Class Meetings: Not offered this semester.
Registration: Enrollment and registration for the course is handled by Christine Keat in the Department of Statistics and Operations Research. Ms. Keat can be reached by email at firstname.lastname@example.org.
Instructor: Andrew B. Nobel, Department of Statistics and Operations Research
Office: Hanes 308 Email: email@example.com Phone: 919.962-1352.
Office Hours: TBA
Course Prerequisites: STOR 634, 654, and 664. It will be helpful, but not necessary, if students already have some familiarity with machine learning methods for classification and linear regression.
Overview: Generally speaking, machine learning is the study and development of methods that use existing data to make decisions or predictions about new data, or that identify meaningful structure in a data set. In most cases, machine learning methods are built around models that are not tailored to the specifics of the problem at hand. Machine learning draws on basic ideas from a number of disciplines, including statistics, computer science, and optimization, and has points of contact with data mining and the study of “big data”.
Audience and Goals: STOR 767 is an intermediate graduate level course in machine learning. The course is targeted towards PhD students in the Statistics and Operations Research (STOR) department, but may be appropriate for MS students in STOR, and for students in other departments with appropriate mathematical and statistical backgrounds. The goal of the course is to introduce students to, and provide them with working knowledge of, some of the core theory and methods in machine learning. We will discuss and explore key ideas of regularization, sparsity, and complexity, with an emphasis on topics that have a statistical component, or that are used in statistical applications. In some cases, we will look carefully at the theory supporting a method or family of methods, and provide rigorous proofs. In other cases, we will focus primarily on the method and state supporting theoretical results as needed. The coverage of classical subjects such as ridge regression and logistic regression that are covered in introductory courses will be brief, so that more time can be devoted to modern topics such as compressed sensing and graphical models.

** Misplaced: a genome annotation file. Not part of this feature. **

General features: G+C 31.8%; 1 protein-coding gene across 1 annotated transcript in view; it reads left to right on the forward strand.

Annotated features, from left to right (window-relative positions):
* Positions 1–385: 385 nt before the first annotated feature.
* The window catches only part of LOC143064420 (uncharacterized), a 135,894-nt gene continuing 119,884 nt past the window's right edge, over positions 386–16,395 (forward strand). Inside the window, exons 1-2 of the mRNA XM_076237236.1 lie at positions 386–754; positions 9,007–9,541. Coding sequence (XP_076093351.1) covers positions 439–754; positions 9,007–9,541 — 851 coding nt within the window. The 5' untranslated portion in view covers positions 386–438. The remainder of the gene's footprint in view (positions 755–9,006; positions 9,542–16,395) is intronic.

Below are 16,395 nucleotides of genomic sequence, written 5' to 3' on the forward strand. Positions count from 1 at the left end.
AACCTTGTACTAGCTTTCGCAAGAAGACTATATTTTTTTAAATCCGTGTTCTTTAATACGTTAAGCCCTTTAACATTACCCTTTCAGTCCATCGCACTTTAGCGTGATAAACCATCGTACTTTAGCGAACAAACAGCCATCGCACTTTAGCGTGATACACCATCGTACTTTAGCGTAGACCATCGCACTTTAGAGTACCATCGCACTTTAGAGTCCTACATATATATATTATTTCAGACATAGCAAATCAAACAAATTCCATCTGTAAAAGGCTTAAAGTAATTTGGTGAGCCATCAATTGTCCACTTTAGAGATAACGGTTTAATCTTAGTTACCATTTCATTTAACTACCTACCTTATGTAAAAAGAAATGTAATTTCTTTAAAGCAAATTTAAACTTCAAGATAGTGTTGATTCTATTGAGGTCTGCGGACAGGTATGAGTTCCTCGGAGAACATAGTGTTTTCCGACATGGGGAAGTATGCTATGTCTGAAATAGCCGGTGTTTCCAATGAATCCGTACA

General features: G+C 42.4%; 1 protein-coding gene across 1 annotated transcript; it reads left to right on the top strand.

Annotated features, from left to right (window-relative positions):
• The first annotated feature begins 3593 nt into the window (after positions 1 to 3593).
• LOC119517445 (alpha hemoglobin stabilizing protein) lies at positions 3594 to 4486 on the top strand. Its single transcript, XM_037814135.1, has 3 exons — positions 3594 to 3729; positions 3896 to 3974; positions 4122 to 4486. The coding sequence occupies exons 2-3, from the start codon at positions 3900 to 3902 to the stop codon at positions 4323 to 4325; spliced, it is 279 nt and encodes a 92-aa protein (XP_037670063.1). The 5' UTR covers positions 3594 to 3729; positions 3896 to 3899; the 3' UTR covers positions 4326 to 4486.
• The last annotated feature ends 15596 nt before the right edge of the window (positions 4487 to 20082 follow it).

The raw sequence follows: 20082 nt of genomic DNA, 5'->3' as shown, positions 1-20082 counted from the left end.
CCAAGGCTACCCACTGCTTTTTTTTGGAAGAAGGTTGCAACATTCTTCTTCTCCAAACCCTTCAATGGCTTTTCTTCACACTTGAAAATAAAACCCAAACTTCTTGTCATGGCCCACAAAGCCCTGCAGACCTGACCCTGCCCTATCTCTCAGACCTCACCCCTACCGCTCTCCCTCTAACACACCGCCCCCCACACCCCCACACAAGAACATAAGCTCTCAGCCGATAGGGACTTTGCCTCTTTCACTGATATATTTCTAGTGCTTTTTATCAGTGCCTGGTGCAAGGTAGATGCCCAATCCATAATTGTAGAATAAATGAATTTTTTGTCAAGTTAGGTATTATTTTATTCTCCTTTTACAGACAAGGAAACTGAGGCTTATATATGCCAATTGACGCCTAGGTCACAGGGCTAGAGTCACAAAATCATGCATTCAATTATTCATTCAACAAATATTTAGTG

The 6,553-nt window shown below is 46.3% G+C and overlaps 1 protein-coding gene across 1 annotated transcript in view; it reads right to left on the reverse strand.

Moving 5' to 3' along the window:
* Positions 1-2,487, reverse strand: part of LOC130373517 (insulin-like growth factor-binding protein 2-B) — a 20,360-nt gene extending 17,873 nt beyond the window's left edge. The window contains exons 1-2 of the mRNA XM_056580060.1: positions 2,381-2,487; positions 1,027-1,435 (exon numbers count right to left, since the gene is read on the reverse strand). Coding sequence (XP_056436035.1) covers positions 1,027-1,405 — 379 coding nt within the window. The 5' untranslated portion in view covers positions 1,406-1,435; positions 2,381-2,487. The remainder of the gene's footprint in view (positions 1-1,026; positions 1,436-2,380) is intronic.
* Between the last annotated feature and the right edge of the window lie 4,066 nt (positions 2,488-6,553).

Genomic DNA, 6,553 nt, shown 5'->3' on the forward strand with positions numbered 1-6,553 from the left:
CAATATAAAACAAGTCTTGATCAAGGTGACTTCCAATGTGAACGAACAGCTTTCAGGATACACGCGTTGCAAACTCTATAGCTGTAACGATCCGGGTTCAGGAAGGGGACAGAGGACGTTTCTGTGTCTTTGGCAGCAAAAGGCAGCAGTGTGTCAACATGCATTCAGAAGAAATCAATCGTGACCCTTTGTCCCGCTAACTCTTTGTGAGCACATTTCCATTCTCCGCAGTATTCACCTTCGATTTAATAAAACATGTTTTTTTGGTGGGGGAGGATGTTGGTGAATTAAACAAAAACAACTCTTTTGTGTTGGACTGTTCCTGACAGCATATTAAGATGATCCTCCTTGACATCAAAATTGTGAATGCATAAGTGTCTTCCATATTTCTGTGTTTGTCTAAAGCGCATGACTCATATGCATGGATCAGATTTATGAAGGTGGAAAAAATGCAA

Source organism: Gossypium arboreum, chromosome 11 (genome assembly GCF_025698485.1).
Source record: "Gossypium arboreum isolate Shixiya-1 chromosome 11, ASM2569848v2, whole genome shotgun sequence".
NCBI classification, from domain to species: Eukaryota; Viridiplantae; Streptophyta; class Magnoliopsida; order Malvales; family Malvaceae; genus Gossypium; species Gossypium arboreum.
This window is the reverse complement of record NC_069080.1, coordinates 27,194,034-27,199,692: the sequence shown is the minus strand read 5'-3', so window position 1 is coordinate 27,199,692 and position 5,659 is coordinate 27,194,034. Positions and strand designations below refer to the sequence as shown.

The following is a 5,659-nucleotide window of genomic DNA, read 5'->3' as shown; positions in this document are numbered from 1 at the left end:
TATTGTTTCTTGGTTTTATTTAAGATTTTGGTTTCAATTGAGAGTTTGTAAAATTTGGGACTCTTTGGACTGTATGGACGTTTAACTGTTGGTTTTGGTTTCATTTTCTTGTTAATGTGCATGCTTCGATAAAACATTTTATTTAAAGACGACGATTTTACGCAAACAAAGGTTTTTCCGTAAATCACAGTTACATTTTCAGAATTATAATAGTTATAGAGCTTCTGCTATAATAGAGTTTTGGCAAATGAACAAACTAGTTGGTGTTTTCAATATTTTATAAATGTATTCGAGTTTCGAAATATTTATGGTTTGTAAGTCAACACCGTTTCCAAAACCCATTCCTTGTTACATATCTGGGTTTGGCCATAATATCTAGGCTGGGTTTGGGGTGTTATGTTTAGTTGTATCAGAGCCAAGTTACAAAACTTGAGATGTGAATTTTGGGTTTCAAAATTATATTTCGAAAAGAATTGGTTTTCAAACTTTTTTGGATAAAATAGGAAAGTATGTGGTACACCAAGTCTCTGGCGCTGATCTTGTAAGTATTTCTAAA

Textbook: There is no official textbook for the course. Lectures will be based on material from a variety of sources, including on-line tutorials and surveys.
Grading: The course grade will be based on homework assignments, and a final project.
Policy for Homework Assignments: Homework will be posted on the course web page, and will be due periodically througout the semester. Assignments will be collected at the beginning of class on the day that they are due, so please be prepared to turn in your homework at that time. Each assignment will be graded. Late/missed assignments will receive a grade of zero. In computing a student’s overall homework score the two lowest assignment scores will be dropped. Students are allowed to work on the homework assignments with other students, but each student should prepare the final version of his/her assignment on their own.
Classroom Protocol: Please show up on time, as late arrivals tend to disturb those already present. Reading of newspapers and the use of laptops, tablets, and phones, is not permitted during class.
Statistics: Sample vs. population quantities. Basic understanding of statistical inference, in particular, maximum likelihood estimation and the method of moments.
Real Analysis: Infima and suprema, limits, continuous functions, integration and differentiation of functions of several variables, Taylor series, convexity.
Probability: Joint and conditional densities and probability mass functions. Definition and basic properties of expectations, variance, covariance, correlation. Basic discrete and continuous distributions and their properties. Inequalities: Jensen, Markov, Chebyshev, Hoeffding, and Bernstein.
Linear algebra: Vector spaces, dimension, subspaces, matrix addition and multiplication, determinant and trace, inverse, eigenvectors, eigenvalues, symmetric matrices, non-negative and positive definite matrices, rank.
Unsupervised vs. Supervised Learning
Close connections between learning methods and optimization problems
Importance and pervasiveness of convexity
Notions of complexity for a family of models,relations between complexity and inference
Sparsity and regularization
Overview of principal component analysis and singular value decomposition
Clustering and community detection: k-means, hierarchical clustering, spectral clustering
Convex sets and functions
Classification: Bayes risk and Bayes rule, nearest neighbor rules, classification trees
Empirical risk minimization (ERM): Rademacher complexity, shatter coefficients and
VC dimension, error bounds
Support vector machines (SVM) and kernel machines
Boosting and bagging
Online learning and prediction: exponential weighting
Penalized regression and the LASSO
First order methods for minimizing smooth convex functions
Honor Code: Students are expected to adhere to the UNC honor code at all times. Violations of the honor code will be prosecuted.